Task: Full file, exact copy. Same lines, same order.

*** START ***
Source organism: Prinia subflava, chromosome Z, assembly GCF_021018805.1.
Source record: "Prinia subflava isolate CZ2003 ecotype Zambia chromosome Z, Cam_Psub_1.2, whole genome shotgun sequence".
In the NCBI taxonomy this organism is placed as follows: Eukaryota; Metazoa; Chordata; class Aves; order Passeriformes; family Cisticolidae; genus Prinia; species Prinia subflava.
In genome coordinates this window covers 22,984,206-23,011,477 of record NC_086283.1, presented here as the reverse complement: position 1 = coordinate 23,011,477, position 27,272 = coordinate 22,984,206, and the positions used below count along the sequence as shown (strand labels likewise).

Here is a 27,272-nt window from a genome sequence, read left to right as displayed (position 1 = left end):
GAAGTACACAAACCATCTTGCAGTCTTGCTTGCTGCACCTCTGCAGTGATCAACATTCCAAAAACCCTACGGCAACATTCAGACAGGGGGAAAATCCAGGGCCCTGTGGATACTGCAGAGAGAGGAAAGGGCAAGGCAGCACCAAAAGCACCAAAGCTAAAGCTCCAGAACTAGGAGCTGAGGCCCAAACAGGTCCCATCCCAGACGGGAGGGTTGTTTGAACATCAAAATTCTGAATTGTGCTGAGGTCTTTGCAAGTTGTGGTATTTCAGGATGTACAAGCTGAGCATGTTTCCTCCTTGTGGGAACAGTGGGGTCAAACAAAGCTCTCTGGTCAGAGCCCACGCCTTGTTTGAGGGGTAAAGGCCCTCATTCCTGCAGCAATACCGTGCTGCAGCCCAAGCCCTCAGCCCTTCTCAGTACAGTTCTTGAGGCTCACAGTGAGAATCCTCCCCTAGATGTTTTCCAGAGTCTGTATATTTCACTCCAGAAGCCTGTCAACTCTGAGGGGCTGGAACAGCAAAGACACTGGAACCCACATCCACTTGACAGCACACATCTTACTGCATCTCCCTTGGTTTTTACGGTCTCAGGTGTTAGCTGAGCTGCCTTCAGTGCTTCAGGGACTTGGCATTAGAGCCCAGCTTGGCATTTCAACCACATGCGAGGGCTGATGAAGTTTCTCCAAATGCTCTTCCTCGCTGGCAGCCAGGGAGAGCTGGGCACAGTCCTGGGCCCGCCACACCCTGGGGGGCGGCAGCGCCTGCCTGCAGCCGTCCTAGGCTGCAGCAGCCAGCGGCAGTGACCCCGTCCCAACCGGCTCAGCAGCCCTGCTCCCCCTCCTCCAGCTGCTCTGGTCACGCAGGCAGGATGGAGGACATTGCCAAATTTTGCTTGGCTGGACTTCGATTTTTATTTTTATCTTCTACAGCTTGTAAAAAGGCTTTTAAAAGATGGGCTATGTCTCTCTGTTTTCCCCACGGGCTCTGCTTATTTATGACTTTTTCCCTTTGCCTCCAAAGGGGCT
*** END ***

Source organism: Prinia subflava, chromosome Z, assembly GCF_021018805.1.
Source record: "Prinia subflava isolate CZ2003 ecotype Zambia chromosome Z, Cam_Psub_1.2, whole genome shotgun sequence".
In the NCBI taxonomy this organism is placed as follows: Eukaryota; Metazoa; Chordata; class Aves; order Passeriformes; family Cisticolidae; genus Prinia; species Prinia subflava.
In genome coordinates this window covers 22,984,206-23,011,477 of record NC_086283.1, presented here as the reverse complement: position 1 = coordinate 23,011,477, position 27,272 = coordinate 22,984,206, and the positions used below count along the sequence as shown (strand labels likewise).

Here is a 27,272-nt window from a genome sequence, read left to right as displayed (position 1 = left end):
GAAGTACACAAACCATCTTGCAGTCTTGCTTGCTGCACCTCTGCAGTGATCAACATTCCAAAAACCCTACGGCAACATTCAGACAGGGGGAAAATCCAGGGCCCTGTGGATACTGCAGAGAGAGGAAAGGGCAAGGCAGCACCAAAAGCACCAAAGCTAAAGCTCCAGAACTAGGAGCTGAGGCCCAAACAGGTCCCATCCCAGACGGGAGGGTTGTTTGAACATCAAAATTCTGAATTGTGCTGAGGTCTTTGCAAGTTGTGGTATTTCAGGATGTACAAGCTGAGCATGTTTCCTCCTTGTGGGAACAGTGGGGTCAAACAAAGCTCTCTGGTCAGAGCCCACGCCTTGTTTGAGGGGTAAAGGCCCTCATTCCTGCAGCAATACCGTGCTGCAGCCCAAGCCCTCAGCCCTTCTCAGTACAGTTCTTGAGGCTCACAGTGAGAATCCTCCCCTAGATGTTTTCCAGAGTCTGTATATTTCACTCCAGAAGCCTGTCAACTCTGAGGGGCTGGAACAGCAAAGACACTGGAACCCACATCCACTTGACAGCACACATCTTACTGCATCTCCCTTGGTTTTTACGGTCTCAGGTGTTAGCTGAGCTGCCTTCAGTGCTTCAGGGACTTGGCATTAGAGCCCAGCTTGGCATTTCAACCACATGCGAGGGCTGATGAAGTTTCTCCAAATGCTCTTCCTCGCTGGCAGCCAGGGAGAGCTGGGCACAGTCCTGGGCCCGCCACACCCTGGGGGGCGGCAGCGCCTGCCTGCAGCCGTCCTAGGCTGCAGCAGCCAGCGGCAGTGACCCCGTCCCAACCGGCTCAGCAGCCCTGCTCCCCCTCCTCCAGCTGCTCTGGTCACGCAGGCAGGATGGAGGACATTGCCAAATTTTGCTTGGCTGGACTTCGATTTTTATTTTTATCTTCTACAGCTTGTAAAAAGGCTTTTAAAAGATGGGCTATGTCTCTCTGTTTTCCCCACGGGCTCTGCTTATTTATGACTTTTTCCCTTTGCCTCCAAAGGGGCT